Chinese Researchers Cloned the 'Sherlock Holmes of Police Dogs', and She Is a Very Good Girl

Veteran Jiang Yutao hugs his Kunming military dog named Black Panther on the last day as a soldier on Nov. 14, 2013 in Kunming, Yunnan Province of China.
Veteran Jiang Yutao hugs his Kunming military dog named Black Panther on the last day as a soldier on Nov. 14, 2013 in Kunming, Yunnan Province of China. (Image credit: VCG/VCG via Getty Images)

How does a provincial police department build a small army of detective dogs as savvy as Sherlock Holmes? Why, it's elementary, my dear Watson (and Crick). Simply clone the best dog on the force.

Scientists in China are already on the case. According to a report on the state-owned news site Global Times, genetic researchers in Beijing have successfully used the DNA from a murder-sleuthing sniffer dog named Huahuangma — a veritable "Sherlock Holmes of police dogs," Reuters wrote — to create a clone puppy with a prodigious criminal justice career ahead. The idea is that by ensuring the "offspring" have the same strong sniffer and other sleuthing genes as the mother, these pups will also be top performers on the force. [8 Animals That Have Been Cloned Since Dolly the Sheep]

By all accounts, Huahuangma is a very good girl. The 7-year-old Kunming wolf dog — a German shepherd-like dog-wolf hybrid often employed by the police and military — has helped crack multiple murder cases as a sniffer for the Yunnan province police, the Global Times reported. Her contributions to keeping the peace have earned her the title of "first-class meritorious dog," and hopefully many tasty treats.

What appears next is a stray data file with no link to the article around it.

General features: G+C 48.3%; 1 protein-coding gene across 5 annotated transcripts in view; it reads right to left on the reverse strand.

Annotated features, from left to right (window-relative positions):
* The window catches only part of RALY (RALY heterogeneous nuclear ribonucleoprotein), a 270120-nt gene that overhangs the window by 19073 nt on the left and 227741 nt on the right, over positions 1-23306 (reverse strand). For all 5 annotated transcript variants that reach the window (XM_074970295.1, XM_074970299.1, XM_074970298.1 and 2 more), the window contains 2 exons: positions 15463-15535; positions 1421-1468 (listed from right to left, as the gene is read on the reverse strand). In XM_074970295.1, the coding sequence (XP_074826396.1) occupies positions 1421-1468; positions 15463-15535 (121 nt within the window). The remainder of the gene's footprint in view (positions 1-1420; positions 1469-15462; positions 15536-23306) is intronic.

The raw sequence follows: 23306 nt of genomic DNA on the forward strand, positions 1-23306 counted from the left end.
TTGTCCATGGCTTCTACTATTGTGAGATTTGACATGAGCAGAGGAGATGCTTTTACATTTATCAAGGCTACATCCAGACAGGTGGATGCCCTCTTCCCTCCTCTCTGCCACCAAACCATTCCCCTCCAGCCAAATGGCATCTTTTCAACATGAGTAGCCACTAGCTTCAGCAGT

Huahuangma's mini-me — a now-3-month-old puppy named Kunxun — was born in a lab at the Beijing-based Sinogene Biotechnology Co. in December, following experiments conducted in tandem with researchers from the Yunnan Agricultural University and with support from the Ministry of Public Security.

Tests show that Kunxun and Huahuangma are a "99.9 percent" DNA match, and the clone-pup has already outperformed other traditionally bred wolf dogs on several tests. Kunxun will now begin training in drug detection and crowd control, and is expected to be a full-fledged police dog at 10 months, the Global Times reported.

If Kunxun has as bright of a future on the force as expected, it'll mean a huge reduction in the typical police-dog training time, which usually takes about 5 years and costs the equivalent of $60,000, the Global Times said. The ultimate goal, a Sinogene representative told the site, is to mass-produce high-performing police puppies that can be trained in a matter of months instead of years — however, the current costs of cloning present a "bottleneck" to achieving this vision.

Whether or not the plan proves viable in the long term, Huahuangma is not the first doggy detective to share her DNA with a new generation of cop pups. In South Korea, a litter of six cloned police dogs began patrolling the streets in 2008. In 2009, the same company produced five clone puppies from a German shepherd named Trakr — a rescue dog who discovered the last survivor of the Sept. 11 attacks on the World Trade Center in New York. The pups were reportedly trained as search-and-rescue dogs themselves.

Originally published on Live Science.

Brandon Specktor

Brandon is the space/physics editor at Live Science. His writing has appeared in The Washington Post, Reader's Digest,, the Richard Dawkins Foundation website and other outlets. He holds a bachelor's degree in creative writing from the University of Arizona, with minors in journalism and media arts. He enjoys writing most about space, geoscience and the mysteries of the universe.